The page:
Supporting Children with Dyslexia

All of us are exposed to words from a young age. We make sense of the world through reading, writing and speaking with other people. However, this may be especially difficult for children who are dyslexic. To learn how to support them, we must first know what dyslexia is.

Dyslexia is a learning disorder that causes problems with reading, spelling or writing due to difficulty matching sounds to their written forms. There are many signs and symptoms of dyslexia, and it is important to understand that these symptoms may vary among individuals with dyslexia. Some symptoms include spelling the same word in different ways, having difficulty recognising familiar words or having difficulty finding words to use when speaking.

Although dyslexia may seem like a huge inconvenience, there are many people who have managed to overcome their problems, such as Singapore’s founding prime minister, the late Mr Lee Kuan Yew, and famous Hollywood actor Tom Cruise.

For parents whose children are dyslexic, below are some ways that they can help their child:

Identification and Intervention

The very first step is identification. If you suspect that your child may have dyslexia, you can seek the help of professionals at private or public clinics who will be able to assess your child’s condition. These specialists will also be able to provide recommendations on how your child can better cope with his/her condition in school and everyday life. Formal assessments can be conducted after the age of 6.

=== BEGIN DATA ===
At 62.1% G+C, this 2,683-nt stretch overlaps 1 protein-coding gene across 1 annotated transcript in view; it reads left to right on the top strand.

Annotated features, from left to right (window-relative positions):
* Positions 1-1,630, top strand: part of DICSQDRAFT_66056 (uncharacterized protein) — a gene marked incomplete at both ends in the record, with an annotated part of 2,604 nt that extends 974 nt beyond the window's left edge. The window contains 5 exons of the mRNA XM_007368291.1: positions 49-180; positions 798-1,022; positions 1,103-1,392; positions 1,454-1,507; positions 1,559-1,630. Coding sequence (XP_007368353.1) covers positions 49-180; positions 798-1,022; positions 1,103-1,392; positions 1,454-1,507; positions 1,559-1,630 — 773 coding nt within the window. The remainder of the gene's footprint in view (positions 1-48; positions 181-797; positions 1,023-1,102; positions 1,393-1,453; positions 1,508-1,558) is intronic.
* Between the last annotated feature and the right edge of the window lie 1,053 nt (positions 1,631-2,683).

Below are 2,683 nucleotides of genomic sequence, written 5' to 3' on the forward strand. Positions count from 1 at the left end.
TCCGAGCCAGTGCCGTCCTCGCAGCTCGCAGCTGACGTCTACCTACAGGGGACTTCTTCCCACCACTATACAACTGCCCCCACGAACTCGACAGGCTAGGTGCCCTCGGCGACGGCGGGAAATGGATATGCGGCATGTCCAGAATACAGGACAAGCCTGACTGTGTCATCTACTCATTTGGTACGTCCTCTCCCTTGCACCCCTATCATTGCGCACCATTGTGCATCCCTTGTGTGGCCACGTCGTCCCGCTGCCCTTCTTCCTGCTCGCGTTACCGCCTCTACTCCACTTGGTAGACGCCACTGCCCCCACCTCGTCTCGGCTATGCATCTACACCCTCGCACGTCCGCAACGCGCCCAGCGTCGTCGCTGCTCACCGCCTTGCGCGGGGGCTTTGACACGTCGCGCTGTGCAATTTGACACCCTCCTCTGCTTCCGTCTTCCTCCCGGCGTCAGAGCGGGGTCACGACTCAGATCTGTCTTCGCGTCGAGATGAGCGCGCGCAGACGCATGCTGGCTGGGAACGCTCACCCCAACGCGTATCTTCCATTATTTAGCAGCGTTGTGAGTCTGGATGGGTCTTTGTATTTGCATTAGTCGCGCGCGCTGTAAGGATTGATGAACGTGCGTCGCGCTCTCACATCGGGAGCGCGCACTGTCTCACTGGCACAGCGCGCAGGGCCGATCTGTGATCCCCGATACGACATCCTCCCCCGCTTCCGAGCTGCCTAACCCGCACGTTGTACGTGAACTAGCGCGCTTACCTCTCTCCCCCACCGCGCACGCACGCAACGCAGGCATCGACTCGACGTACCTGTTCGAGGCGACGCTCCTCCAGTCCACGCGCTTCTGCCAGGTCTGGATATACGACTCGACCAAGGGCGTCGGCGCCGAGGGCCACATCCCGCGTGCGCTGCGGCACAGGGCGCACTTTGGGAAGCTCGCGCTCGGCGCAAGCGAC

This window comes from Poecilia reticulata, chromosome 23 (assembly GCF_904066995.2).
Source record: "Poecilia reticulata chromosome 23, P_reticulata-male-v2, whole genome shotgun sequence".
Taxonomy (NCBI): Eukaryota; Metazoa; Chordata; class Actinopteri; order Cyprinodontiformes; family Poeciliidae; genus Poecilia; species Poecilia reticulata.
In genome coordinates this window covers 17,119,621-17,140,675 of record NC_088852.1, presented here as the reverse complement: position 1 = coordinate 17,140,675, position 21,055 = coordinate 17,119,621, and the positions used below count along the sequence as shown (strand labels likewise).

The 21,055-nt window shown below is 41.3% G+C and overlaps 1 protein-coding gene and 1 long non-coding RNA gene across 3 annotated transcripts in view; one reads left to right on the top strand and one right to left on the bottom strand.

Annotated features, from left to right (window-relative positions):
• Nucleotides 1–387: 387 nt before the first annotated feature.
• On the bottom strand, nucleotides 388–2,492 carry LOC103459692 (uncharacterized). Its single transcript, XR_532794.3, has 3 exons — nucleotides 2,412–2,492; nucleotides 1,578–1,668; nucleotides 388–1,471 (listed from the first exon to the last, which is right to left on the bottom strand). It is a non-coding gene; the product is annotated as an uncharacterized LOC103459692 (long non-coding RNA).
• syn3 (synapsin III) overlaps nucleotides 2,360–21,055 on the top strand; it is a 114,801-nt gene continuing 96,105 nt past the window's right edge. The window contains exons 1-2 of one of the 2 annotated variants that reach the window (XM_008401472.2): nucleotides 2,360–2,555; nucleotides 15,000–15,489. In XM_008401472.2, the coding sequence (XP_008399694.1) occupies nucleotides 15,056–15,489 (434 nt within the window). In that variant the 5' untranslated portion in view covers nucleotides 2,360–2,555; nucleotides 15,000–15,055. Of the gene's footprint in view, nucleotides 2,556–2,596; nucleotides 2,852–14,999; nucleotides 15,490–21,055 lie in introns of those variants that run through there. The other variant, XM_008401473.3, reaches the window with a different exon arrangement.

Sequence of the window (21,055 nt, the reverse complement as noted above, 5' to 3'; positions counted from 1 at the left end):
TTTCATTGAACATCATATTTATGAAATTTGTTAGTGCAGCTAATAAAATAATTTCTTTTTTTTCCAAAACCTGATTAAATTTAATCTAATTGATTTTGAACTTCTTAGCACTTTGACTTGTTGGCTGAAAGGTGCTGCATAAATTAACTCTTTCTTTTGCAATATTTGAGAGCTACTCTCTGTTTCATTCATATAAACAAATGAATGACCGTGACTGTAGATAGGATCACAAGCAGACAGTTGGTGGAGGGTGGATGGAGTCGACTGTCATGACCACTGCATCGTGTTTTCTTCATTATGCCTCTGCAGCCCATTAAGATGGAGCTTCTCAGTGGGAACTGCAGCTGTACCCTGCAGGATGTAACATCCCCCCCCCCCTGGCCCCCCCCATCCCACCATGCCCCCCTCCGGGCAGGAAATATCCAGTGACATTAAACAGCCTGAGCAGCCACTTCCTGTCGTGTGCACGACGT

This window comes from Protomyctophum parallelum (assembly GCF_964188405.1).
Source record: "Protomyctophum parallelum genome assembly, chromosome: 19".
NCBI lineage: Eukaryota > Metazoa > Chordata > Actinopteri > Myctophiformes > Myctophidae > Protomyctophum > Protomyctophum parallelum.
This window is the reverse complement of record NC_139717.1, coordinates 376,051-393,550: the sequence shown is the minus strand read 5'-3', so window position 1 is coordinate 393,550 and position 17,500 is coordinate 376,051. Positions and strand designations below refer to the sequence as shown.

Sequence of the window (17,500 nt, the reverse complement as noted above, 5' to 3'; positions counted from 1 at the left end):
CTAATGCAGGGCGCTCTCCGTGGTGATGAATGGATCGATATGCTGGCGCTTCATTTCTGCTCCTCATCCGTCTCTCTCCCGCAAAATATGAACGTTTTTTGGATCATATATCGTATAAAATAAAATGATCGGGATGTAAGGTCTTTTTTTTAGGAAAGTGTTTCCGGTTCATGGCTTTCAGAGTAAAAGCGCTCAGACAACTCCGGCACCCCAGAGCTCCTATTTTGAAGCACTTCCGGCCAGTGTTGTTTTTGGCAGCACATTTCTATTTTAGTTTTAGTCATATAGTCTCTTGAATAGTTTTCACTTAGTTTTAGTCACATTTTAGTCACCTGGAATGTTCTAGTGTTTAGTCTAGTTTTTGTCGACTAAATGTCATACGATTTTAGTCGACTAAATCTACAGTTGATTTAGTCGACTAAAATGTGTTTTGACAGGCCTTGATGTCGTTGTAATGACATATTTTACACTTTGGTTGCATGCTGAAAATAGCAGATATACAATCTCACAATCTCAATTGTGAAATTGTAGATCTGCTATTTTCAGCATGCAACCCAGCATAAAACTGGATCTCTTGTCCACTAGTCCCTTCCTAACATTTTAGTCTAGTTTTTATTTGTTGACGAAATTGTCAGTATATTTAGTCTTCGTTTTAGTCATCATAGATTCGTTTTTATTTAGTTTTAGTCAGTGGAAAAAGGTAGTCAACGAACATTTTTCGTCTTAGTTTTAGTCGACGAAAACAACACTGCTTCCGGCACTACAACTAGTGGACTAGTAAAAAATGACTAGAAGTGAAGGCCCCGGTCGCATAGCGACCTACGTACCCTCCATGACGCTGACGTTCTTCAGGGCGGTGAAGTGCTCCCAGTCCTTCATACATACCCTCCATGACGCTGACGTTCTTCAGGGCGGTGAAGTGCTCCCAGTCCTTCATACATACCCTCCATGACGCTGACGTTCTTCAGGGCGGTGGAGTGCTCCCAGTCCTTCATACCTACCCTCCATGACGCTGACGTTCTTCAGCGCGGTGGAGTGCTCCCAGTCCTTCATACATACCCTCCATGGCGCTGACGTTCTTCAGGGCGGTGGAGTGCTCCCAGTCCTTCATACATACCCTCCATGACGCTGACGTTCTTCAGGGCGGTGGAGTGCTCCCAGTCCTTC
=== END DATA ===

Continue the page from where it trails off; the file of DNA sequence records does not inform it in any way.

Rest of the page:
Early treatment in the form of intervention programmes can help your child to improve and perform well in school. You can find many such programmes at different organisations, which are specially designed to help children with dyslexia.

Home tips

Other than the intervention programmes, here are some tips on how you can further help your child at home.

1. Give Encouragement

Children with dyslexia may feel anxious or frustrated about their situation. Praise and encouragement will go a long way in helping these children build their self-esteem and confidence, thus improving their emotional well-being and helping them cope with their situation.

2. Read To Your Child

Find some time to read to your child every day. Reading can improve your child’s vocabulary and help them familiarise themselves with words and their pronunciations. When reading, point to the words and draw attention to multisyllabic words or words with unique spellings e.g. quay.

3. Find Topics That Interest Your Child

Find books or magazines that your child will be interested in reading. This way, they will be motivated to read more and can have fun doing so. Bring your child to the library and let him/her pick out a book with an interesting cover or read out the synopsis to your child.

4. Additional Practice

Getting more practice outside of schools and intervention programmes will help your child build stronger and faster connections between neurons in the brain, ultimately leading to an improvement in his/her performance.

For instance, look for books and even online materials that cater especially to children with dyslexia. Dyslexia-friendly books can be a great source of comfort and motivation for your child, and can help to grow their confidence in their abilities.

Dyslexia is a non-curable condition, but with early identification, proper intervention programmes and help and support from family members, your child will be able to overcome any obstacles and perform well.